Big Ten rivals compete for Chicago’s attention
It’s a mid-September afternoon inside Northwestern University’s athletic department, and staff members are throwing themselves an impromptu party after posting ticket sales marks not seen since the football team went to the Rose Bowl in 1996.
Having success in a competitive market like Chicago is no easy task. Northwestern is competing for attention, and dollars, against some 30 other professional and minor league teams and schools all located within 90 miles of the city. Jim Phillips, who came to NU as athletic director in 2008, has aggressively worked to boost the school’s athletic profile.
“We are in a crowded market,” Phillips said from his office overlooking the football team’s practice field. “The key was to begin to act and think of ourselves as a professional sports organization.”
The schools gained exposure for their nationally televised game at Wrigley Field last year.
“From my view, there is a sense that we are underbranded in Chicago,” said Mike Thomas, the newly hired athletic director at Illinois. “In the past, it hasn’t been a priority.”
So as the two schools look ahead to Saturday, when their football teams meet in Champaign, Ill., for their annual football rivalry game, both are looking at their state’s prime market, as well. And while their branding strategies and their plans for attacking the Chicago market are different, the goal of the two schools is the same: more local relevance — and revenue.
The Illini’s Chicago-based marketing effort will look to draw on the school’s massive local alumni base for added ticket, merchandise and sponsorship sales. Northwestern’s desired marketing success is pinned on attracting fans and sponsors from far beyond its smaller Chicago alumni base.
Both schools profited in publicity from last year’s nationally hyped football game at Wrigley Field, a revenue-enhancing home game for Northwestern but a touchstone of exposure for both programs. ESPN’s “College GameDay” did its traveling road show from outside the ballpark, and both the talk and sight of a football field on Wrigley’s grounds drew national coverage — including when tight quarters forced a rules adjustment that resulted in the game being played toward only one end zone.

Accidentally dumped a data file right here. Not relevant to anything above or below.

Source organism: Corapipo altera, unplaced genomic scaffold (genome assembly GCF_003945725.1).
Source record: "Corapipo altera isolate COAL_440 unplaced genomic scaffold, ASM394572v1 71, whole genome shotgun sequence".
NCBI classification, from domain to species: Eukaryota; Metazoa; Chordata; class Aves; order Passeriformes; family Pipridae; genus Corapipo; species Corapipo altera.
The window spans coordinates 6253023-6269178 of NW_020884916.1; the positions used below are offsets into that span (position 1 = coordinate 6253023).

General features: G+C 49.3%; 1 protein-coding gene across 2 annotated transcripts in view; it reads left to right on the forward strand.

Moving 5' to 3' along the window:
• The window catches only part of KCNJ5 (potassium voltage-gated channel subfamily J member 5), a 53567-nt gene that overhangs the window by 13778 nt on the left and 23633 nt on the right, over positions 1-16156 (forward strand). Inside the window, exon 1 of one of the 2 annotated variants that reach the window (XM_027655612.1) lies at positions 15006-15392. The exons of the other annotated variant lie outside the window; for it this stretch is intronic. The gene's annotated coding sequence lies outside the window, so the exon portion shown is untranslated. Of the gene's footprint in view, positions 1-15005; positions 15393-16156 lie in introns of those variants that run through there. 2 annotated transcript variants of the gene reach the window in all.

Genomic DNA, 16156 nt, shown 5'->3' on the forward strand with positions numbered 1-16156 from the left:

The differences in the two schools are as wide as the 150 miles separating their campuses.
Illinois is the state’s largest public university, with 44,000 undergraduates, and it has a giant, 220,000-member Chicago-area alumni base. Of those 220,000 alumni, more than 65 percent earn more than $100,000 annually. Eighty-five percent of the school’s 44,000 students are from the Chicago area, according to Illinois officials.
Illinois’ Thomas and Northwestern’s Phillips are each aiming to tap Chicago as a revenue source.
That’s why Northwestern, also lacking the draw from consistent success in major college sports — NU is one of only a handful of schools never to have played in the NCAA basketball tournament — has spent the past year pitching itself as “Chicago’s Big Ten Team,” the tag line of a seven-figure print, radio and billboard marketing campaign.
To draw more interest among casual fans, the school is beefing up its nonconference football schedule. Home-and-home games with Notre Dame, California and Stanford are planned for future seasons. It also has invested heavily in overhauling its athletic department as it continues a strategic effort to attract more revenue.
Previously, the athletic department marketed itself mostly by sitting back and waiting for the phone to ring in its sales offices.
“It was more of an operational approach,” Phillips said.